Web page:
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In this blog, there will be a variety of material: thoughts on Bible books, book reviews, historical characters, aspects of Scottish church history and other things.

Tuesday, 24 January 2017

The Church in Smyrna (Rev. 2:8)

The city of Smyrna was located about thirty-five miles from Ephesus (today, it is known as Ismir). It was a famous city in ancient times, highly regarded by the Roman authorities for its devotion to the Emperor. In later times, it retained its prominence. The author of the comments on Revelation in the Matthew Henry commentary says that in his day it was well-known to merchants.

The origins of the church in Smyrna are unknown. It is not mentioned elsewhere in the New Testament. Paul says that when he was in Ephesus all of Asia heard the word of God (Acts 19:10), so it is likely that the gospel was taken from Ephesus to the surrounding locations. What we have here may be a letter to a daughter church, a church that, unlike its mother church, receives no condemnation from Jesus.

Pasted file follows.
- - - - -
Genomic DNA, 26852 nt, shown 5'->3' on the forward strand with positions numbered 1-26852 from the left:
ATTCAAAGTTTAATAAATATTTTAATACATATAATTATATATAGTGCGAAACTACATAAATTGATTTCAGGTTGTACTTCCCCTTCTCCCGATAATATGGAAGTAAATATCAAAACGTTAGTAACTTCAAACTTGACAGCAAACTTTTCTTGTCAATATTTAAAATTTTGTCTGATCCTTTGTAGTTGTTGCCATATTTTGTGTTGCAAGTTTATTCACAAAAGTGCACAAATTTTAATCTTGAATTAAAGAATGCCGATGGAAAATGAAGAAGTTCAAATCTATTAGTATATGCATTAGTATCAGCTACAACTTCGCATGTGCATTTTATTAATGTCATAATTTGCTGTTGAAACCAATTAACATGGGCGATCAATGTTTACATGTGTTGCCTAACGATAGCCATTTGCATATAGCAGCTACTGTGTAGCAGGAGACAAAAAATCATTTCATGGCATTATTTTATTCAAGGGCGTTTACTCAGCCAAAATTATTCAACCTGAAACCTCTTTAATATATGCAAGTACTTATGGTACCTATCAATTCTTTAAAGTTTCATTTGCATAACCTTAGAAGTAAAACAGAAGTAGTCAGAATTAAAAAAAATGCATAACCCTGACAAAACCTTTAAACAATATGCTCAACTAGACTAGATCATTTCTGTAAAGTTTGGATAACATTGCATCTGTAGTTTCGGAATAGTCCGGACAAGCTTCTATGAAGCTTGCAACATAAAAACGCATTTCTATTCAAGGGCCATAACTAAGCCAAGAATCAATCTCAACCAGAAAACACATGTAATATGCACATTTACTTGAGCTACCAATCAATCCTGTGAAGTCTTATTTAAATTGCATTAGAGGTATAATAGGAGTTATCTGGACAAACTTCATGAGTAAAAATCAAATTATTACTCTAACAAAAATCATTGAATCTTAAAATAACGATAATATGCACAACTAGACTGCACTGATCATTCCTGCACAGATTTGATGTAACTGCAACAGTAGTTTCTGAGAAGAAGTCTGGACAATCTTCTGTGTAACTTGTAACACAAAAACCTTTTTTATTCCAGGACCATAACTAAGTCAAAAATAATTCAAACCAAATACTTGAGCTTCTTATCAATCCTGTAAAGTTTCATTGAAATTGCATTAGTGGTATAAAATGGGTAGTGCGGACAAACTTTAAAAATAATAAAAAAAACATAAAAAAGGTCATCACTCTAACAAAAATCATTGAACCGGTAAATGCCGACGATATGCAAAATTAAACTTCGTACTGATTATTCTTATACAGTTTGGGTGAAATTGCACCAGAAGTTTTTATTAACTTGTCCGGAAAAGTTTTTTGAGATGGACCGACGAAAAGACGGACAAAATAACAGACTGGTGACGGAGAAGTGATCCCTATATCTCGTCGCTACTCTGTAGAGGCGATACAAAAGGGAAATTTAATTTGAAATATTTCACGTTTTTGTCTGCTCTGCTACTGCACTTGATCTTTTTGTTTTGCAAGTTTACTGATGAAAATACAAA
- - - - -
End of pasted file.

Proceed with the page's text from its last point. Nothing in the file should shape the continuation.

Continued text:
The city of Smyrna itself had undergone a kind of resurrection. Old Smyrna had been destroyed in 580BC, but the city had been rebuilt about 290BC. The name of the city means myrrh and it is often pointed out that myrrh has to be crushed in order for its fragrance to be spread. It is not hard to see the relevance of those two features to the message that John is told to send to the church there. The letter mentions future resurrection and current crushing.

The church in Smyrna is famous for a persecution that took place about sixty years after this letter was sent. In AD155, the well-known Christian Polycarp was put to death in Smyrna. He was the leader of the church at that time. In words that he said at that time, he revealed that he had been a Christian for eighty-six years. That would take us back to around AD70, which suggests that he had already been a believer for twenty years when this letter arrived from Jesus. Polycarp survived the suffering at that time, but later as an old man he gained the martyr’s crown.

The church in Smyrna does not get a rebuke from Jesus in his letter. We know that they were a congregation of imperfect people, because every church is composed of such. Like every church, Smyrna has something to teach us. Ephesus tells us that we can lose our first love as we engage in church life. Smyrna tells us that we can have a warm, glowing, burning love for Jesus in the most difficult of circumstances.

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